I love all the strategies in Better Than Before, they’re all powerful and fascinating, but I especially loved writing the chapter on the hilarious Strategy of Loophole-Spotting. We’re so ingenious of thinking of loopholes for ourselves!

5.  “I love my good habit so much, and I get so much satisfaction from it, that now it’s okay for me to break that habit.”

One danger point in habit-formation is the conviction that a habit has become so ingrained that we can safely violate it: “I love my morning writing sessions so much, I’d never give them up,” “I stopped eating cereal two years ago, so now it’s okay for me to eat it.” Unfortunately, even long-standing habits can be more fragile than they appear, so it pays not to get complacent.

What have I missed? What traps catch you, when you’re trying to keep a good habit?

  • “Unfortunately, even long-standing habits can be more fragile than they appear, so it pays not to get complacent.”

    I worked for 8 years to the west of where I lived. Every morning, five days a week, I’d go to the freeway and turn right. A year ago I started a job to the east. Now when I get to the freeway I turn left.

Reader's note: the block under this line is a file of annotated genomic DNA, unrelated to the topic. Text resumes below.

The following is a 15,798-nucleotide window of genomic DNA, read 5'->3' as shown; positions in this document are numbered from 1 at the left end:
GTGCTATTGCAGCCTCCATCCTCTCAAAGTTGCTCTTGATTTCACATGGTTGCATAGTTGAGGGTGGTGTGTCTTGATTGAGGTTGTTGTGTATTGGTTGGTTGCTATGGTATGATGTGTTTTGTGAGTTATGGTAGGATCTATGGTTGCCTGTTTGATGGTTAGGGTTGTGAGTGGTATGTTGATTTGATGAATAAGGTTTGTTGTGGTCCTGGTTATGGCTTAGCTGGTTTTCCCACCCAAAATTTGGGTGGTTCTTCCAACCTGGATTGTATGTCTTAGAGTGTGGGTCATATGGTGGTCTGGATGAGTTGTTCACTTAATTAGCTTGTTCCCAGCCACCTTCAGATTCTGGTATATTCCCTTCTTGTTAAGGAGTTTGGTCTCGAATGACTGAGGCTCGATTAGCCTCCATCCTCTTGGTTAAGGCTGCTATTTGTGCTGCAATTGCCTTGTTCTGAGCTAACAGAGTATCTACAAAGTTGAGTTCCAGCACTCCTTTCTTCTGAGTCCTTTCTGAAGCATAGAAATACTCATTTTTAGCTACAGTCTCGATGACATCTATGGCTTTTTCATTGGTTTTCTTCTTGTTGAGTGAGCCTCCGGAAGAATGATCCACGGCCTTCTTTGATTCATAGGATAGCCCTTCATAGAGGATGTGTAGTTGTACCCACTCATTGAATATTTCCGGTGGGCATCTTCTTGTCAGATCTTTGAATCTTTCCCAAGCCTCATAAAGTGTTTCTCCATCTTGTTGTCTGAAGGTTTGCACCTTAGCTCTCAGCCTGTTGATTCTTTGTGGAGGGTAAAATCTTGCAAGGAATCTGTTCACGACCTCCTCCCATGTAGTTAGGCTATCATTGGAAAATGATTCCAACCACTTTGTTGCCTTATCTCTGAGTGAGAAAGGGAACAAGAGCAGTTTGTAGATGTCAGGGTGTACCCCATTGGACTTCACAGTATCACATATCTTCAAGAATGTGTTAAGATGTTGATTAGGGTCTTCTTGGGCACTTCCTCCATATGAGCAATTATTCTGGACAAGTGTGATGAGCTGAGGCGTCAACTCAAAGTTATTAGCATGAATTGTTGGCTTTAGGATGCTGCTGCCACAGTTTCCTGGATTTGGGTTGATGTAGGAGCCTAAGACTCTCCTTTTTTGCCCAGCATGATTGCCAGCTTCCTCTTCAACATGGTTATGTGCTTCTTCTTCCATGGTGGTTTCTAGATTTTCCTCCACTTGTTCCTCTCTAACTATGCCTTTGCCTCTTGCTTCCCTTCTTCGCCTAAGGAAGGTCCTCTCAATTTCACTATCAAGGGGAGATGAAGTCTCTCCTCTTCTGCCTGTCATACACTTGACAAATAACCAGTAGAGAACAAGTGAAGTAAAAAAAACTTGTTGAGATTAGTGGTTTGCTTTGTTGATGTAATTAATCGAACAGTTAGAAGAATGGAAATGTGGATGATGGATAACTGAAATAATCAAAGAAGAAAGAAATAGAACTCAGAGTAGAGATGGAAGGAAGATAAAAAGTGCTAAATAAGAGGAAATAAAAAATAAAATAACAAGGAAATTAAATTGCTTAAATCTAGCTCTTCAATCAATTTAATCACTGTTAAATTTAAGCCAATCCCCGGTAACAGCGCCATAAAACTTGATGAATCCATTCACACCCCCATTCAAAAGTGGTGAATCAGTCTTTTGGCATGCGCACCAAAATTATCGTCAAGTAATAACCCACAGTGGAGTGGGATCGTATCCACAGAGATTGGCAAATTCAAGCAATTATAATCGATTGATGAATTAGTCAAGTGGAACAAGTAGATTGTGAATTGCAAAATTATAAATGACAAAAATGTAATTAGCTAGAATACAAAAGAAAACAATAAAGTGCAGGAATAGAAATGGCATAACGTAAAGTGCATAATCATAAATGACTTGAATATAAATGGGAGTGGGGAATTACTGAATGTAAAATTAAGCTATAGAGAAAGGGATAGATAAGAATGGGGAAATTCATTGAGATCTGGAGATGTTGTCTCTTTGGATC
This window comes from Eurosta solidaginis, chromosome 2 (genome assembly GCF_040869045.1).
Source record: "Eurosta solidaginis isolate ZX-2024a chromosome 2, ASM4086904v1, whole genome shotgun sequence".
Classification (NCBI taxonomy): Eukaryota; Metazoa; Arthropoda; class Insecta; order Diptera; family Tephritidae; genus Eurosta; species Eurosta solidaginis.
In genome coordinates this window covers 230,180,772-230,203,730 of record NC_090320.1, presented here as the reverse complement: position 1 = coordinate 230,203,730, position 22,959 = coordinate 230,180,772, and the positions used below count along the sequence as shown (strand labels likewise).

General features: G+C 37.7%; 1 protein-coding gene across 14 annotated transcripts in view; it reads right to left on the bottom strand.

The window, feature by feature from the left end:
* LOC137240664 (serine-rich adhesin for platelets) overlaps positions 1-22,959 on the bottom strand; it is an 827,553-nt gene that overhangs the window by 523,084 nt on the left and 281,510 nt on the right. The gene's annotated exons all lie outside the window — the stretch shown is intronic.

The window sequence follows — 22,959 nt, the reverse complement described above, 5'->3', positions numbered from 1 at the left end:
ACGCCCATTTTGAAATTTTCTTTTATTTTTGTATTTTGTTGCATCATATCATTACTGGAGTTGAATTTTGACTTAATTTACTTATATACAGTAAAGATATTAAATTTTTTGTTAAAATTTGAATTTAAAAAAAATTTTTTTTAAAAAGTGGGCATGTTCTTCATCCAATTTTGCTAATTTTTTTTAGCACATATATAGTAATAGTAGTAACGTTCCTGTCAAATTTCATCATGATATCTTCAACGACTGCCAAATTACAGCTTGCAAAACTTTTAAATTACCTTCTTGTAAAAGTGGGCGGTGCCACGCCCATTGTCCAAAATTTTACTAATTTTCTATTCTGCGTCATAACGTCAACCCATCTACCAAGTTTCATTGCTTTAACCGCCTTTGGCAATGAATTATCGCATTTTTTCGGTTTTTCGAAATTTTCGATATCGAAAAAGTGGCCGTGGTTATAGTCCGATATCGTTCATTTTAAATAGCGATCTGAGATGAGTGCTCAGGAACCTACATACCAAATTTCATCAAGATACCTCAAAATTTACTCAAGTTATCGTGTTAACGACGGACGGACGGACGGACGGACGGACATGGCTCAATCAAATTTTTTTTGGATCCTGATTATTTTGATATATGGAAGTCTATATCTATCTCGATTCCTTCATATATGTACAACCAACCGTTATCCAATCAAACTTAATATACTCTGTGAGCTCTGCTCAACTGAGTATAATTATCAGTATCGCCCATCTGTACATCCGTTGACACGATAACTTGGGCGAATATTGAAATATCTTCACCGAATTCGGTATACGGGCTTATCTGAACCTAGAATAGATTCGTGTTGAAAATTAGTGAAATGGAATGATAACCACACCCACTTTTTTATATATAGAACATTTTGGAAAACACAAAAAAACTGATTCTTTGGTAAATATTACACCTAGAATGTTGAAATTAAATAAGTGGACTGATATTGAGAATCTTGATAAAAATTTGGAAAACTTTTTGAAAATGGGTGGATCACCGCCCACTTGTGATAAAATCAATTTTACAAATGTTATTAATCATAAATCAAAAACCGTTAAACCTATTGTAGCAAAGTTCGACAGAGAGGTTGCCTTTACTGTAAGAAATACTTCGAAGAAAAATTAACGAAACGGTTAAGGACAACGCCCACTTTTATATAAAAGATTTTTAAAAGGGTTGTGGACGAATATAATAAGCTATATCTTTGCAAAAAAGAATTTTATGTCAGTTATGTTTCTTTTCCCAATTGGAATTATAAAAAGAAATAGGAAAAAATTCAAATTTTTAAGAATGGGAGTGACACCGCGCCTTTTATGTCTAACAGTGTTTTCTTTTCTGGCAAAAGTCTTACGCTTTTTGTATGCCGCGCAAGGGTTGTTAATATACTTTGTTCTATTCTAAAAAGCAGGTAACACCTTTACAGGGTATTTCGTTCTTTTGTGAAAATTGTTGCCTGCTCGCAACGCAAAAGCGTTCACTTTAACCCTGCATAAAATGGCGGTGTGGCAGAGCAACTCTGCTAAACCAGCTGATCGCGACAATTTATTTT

If I’m distracted or zoned out when I get to the freeway, it’s still about a 50/50 chance I’m going to turn right. Last time I did it, I was 15 minutes along before I realized I was going the wrong way.

  • When I fail, I tend to fail hard. I love your advice to “try to fail small, not big.” I think that’s why the swing from weight loss in a diet swings to higher than the amount of weight lost.

  • Judi Von Fange Partlo

    My biggest trap tends to be making excuses when I travel that I don’t have the opportunity or means to continue my habit. It definitely is more challenging to keep up, whether it’s exercising, eating healthy, sleeping more, etc but I don’t want to have to keep starting over!

  • HelsBels

    I am really trying to work on this right now as I have a habit of fiddling with my hair and pulling it out when I am bored/anxious/stressed etc. I have given it up with hypnotherapy in the past and with will power and self belief etc but then, out of the blue yesterday I started again. I am reading and re-reading this post as a reminder that ‘a stumble isn’t yet a fall’ – I paraphrase!

    Good luck to anyone else struggling with ‘falling off the wagon’.

    • Thalia Ash